With a Side of Knowledge. A great concept well executed. Notre Dame faculty Ted Fox interviews interesting, smart people who pass through Notre Dame for various reasons (as alumni, guest lecturer, Notre Dame faculty, etc). The discussions take place over brunch, which keeps the conversations informal and about half an hour. It's one of those shows you are very likely to see at least a few topics that pique your interest as you look through the feed. Here are two that jumped out to me:

On Hamilton and Making the Thing(s)—Patrick Vassel, Hamilton (34 min).
  • Patrick is associate and supervising director of Hamilton, with lots of insight into the work involved with getting Hamilton up and running.
  • On paper, Hamilton shouldn't have worked, but neither does any other hit show.  
  • Most shows take at least three years between initial workshopping and launch, with some taking up to ten years.
  • Dr Brown is Emeritus Professor of Philosophy of Physics at Oxford
  • Like most things in science, probability is a tricky thing to fully understand when you keep asking questions.
  • Quantum mechanics was born largely out of our ignorance around the interaction between radiation and matter, and is the first branch of physics that is intrinsically probabilistic.
  • "When you come to a fork in the road, take it.” — Yogi Berra. A quote that is perfect summation of quantum mechanics.
  • “There are two notions of multiverse that are doing the rounds in physics.” You know you have a cool job when you can casually throw that line out there. 

The Skeptics' Guide to the Universe: 701- Dec 15, 2018 (93 min) My favorite show to keep informed about science news, and a consistent source of interesting things.
  • 60% of all species are Earth are insects, but your average college level introductory biology textbook only spends about 1% of text on them.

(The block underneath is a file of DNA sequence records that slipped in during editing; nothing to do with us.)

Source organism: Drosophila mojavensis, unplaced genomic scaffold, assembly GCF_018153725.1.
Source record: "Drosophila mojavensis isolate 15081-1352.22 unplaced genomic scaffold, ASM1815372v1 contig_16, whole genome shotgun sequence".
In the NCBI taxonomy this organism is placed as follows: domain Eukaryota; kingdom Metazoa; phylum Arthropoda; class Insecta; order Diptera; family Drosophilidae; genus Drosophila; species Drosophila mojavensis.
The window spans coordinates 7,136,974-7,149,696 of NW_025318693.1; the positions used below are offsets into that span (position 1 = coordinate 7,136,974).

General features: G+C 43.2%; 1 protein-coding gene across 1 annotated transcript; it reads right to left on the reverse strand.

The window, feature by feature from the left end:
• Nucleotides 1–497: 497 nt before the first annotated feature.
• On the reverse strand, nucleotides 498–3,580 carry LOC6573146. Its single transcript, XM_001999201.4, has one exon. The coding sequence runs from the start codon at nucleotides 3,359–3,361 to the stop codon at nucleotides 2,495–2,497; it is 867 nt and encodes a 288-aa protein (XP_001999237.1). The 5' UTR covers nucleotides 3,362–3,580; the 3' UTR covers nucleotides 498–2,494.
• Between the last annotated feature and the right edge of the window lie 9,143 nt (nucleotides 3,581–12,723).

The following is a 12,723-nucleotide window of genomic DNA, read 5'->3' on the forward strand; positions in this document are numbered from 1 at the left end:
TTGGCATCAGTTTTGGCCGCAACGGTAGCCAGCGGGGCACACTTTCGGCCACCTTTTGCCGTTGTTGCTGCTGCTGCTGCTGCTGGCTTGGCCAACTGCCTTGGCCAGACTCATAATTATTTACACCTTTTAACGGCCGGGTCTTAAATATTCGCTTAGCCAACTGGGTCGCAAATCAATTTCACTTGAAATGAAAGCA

• Here's some eye-catching insect art.


"It's a Set up for Failure.": An interview with the makers of The Dream, the acclaimed podcast about multi-level marketing that dominated best-of lists of 2018. If you loved The Dream, I think you'll love this interview. And if you don't know The Dream, if you have ever had any cynicism or questions about how multi-level marketing is a thing, you should check the show out. One of my favorite parts of the interview was the reaction from the friends and family who were featured in the show. 

5 Great Science Fiction Podcasts. An excellent list from Wil Williams on Discover Pods.

Do you support/donate to any podcasts you listen to? A thread on Reddit. This is something I've been thinking a lot about lately: How to close the gap between how much I love podcasts vs other media (a lot) and how much I donate towards podcast vs how much I pay to other media (a little).

I made a new Instagram account just for podcast recommendations and podcast related drawings.

For fun: Instead of a writer's prompt, I like the idea of a YouTube rabbit hole prompt. There's a whole world of videos that synchronize music to custom hand drawn levels in a simple computer game called Line Rider. It's fantastic. Start with: In the Hall of the Mountain King.

That's all for this week!

Connect with me @erikthejones on twitter and if you've learned anything interesting, please forward this link to any curious natured friends or family so they can subscribe. Many thanks!